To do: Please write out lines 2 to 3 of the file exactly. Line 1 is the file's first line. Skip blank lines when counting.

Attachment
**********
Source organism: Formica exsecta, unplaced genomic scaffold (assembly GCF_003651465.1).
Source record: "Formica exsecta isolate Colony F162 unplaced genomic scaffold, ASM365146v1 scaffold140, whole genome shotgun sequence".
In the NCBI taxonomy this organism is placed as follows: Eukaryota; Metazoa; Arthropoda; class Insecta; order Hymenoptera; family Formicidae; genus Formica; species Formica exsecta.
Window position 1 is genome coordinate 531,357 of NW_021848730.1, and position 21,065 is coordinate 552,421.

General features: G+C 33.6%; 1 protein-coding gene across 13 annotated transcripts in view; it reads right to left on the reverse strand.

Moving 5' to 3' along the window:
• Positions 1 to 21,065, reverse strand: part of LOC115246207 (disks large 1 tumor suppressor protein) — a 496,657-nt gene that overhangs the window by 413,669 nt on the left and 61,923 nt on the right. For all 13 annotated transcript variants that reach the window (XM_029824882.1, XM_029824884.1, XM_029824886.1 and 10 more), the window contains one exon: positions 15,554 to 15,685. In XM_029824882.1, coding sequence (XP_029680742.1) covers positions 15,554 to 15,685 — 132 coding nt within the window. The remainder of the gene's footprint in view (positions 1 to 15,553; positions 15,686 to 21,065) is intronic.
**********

Source record: "Formica exsecta isolate Colony F162 unplaced genomic scaffold, ASM365146v1 scaffold140, whole genome shotgun sequence".
In the NCBI taxonomy this organism is placed as follows: Eukaryota; Metazoa; Arthropoda; class Insecta; order Hymenoptera; family Formicidae; genus Formica; species Formica exsecta.